Q: Is it legal to throw cigarette butts out of your car window?
A: Nope. Definitely not.
This one seems obvious, but given what’s going on in the Pacific Northwest, it’s probably worth a reminder.
This week, wildfires raged up and down the West Coast, including a huge blaze in the Columbia River Gorge that apparently was started by teenagers playing with fireworks.
In our own backyard, two fires are burning, one chewing up so much land that it’s become bigger than the city of Tacoma.
Even if you hadn’t heard about those fires, you’ve surely experienced the collateral effects, including the smoky haze that blanketed the sky for days and made our eyes burn and throats scratchy. Until cooler temperatures prevailed on Friday and a tiny bit of rain fell, we were living in a smoky hellscape that drew comparisons to Tatooine and even Mordor (though that one seems a bit hyperbolic).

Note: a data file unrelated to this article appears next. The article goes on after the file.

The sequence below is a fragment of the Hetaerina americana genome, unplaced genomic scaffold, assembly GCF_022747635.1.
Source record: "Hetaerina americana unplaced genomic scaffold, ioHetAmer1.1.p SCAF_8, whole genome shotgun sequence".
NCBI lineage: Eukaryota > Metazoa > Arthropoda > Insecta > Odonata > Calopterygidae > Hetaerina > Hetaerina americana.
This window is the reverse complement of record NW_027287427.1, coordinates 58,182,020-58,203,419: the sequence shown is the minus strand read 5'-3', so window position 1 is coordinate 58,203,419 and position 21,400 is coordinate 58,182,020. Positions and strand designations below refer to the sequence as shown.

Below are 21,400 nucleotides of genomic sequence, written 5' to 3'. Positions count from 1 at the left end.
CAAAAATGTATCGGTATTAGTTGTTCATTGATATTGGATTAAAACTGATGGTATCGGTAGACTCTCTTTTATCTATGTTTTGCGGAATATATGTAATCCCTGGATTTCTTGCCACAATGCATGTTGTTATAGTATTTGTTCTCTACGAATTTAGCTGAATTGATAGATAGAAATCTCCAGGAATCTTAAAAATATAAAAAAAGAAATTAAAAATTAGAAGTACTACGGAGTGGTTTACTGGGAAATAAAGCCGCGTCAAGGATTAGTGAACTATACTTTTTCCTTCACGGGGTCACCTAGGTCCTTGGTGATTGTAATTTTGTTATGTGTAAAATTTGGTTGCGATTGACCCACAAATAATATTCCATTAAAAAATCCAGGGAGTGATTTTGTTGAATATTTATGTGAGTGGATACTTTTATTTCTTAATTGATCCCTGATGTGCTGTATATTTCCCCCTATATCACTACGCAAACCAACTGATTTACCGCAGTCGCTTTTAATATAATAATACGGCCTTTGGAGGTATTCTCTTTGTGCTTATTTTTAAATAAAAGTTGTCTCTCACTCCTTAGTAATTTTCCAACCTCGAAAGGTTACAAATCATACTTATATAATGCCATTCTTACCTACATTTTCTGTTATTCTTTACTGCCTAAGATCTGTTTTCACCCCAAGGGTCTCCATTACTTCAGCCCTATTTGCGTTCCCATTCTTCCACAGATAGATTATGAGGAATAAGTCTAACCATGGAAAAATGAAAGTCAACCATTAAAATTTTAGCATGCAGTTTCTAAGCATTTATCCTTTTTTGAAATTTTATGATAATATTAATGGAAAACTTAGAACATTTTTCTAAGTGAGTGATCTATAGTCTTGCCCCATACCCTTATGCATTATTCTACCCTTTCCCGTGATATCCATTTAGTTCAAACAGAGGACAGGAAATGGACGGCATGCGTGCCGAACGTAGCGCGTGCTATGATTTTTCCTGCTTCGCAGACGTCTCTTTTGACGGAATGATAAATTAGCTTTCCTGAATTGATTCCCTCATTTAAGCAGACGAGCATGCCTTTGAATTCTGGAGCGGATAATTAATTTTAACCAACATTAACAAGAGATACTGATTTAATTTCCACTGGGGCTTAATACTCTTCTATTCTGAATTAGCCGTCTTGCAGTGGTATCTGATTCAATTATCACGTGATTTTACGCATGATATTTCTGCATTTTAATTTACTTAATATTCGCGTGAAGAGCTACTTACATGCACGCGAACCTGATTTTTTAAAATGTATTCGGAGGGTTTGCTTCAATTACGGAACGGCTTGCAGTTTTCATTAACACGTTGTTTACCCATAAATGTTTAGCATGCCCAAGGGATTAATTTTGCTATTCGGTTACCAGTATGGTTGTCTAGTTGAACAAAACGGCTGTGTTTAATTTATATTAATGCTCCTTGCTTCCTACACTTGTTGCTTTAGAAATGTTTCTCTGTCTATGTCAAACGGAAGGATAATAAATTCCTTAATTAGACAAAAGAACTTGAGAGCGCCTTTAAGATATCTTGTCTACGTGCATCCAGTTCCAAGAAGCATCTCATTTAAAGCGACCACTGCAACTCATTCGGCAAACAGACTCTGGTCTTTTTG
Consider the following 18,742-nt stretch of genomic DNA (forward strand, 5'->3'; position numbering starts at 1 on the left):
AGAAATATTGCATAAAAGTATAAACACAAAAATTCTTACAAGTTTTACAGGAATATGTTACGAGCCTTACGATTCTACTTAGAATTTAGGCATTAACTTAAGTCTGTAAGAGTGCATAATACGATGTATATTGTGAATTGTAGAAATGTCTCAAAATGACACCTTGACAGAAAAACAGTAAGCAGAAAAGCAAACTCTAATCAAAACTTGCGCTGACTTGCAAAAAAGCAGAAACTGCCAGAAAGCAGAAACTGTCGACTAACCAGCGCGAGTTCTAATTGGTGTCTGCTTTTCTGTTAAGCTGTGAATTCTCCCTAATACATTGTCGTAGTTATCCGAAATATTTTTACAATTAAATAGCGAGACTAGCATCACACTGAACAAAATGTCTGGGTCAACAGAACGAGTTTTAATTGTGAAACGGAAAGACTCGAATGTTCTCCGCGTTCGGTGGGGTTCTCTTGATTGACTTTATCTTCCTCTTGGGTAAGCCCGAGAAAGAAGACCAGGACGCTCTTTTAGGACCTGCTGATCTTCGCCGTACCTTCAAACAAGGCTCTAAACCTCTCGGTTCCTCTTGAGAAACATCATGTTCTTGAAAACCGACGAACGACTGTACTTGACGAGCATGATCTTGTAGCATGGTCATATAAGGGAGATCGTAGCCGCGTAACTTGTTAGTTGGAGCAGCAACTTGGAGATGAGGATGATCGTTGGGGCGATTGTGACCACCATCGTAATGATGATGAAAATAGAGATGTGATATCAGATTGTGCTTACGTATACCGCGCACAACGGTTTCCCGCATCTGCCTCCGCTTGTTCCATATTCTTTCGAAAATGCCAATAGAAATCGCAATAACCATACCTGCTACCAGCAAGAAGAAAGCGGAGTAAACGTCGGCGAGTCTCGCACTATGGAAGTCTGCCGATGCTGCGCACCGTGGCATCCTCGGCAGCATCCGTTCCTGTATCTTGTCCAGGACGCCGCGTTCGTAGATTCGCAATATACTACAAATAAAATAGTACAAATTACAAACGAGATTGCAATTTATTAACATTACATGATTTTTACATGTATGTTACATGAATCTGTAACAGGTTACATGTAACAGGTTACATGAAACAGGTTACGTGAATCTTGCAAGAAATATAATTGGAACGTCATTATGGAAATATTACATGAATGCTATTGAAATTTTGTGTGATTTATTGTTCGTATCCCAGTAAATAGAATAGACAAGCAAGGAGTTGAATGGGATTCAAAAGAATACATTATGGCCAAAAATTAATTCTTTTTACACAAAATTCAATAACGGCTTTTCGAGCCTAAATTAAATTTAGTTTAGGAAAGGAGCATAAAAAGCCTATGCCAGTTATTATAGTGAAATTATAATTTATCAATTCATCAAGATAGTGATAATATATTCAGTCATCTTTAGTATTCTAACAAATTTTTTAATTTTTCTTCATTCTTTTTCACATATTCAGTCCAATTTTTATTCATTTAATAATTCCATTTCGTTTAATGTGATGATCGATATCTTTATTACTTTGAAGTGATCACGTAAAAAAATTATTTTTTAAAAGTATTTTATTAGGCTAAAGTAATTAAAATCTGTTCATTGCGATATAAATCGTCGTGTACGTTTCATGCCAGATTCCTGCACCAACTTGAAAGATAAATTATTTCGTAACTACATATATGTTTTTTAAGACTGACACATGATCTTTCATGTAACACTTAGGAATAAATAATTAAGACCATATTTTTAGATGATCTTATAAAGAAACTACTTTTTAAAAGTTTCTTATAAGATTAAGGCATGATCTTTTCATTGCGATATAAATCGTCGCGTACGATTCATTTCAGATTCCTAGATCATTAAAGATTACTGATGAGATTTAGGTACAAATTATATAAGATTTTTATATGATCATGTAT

But back to the cigarettes.
Brush fires often start on the sides of highways. Are they ever started by lit cigarette butts? Yes.
When a fire starts to lick, do conditions sometimes conspire so that it quickly billows out of control, scorching miles of earth and becoming dangerous? Yes.
If those facts doesn’t dissuade you from flicking your lit butt out the window, maybe this will: If a cop catches you, you could be slapped with a $1,025 fine.
Let that sink in. You could buy well over 100 packs of cigarettes with that cash.
According to Sgt. James Prouty of the Washington State Patrol, from January to August, troopers made 364 stops for people flicking lit cigarettes, termed “lit debris,” out car windows.
“We just ask that people use their ashtrays in their vehicles if they are choosing to smoke anything while they’re driving,” Prouty said. “We don’t want them to deposit lit debris because we’ve seen the ramifications of that and consequences. Even though we’re getting a little rain now, it’s still dry, and it can still cause a big problem.”
According to state law, there are higher fines for littering tobacco products and other dangerous items, including things like broken glass and human waste.
So consider the dry summer we’ve had — and that steep fine — the next time you light up in your car.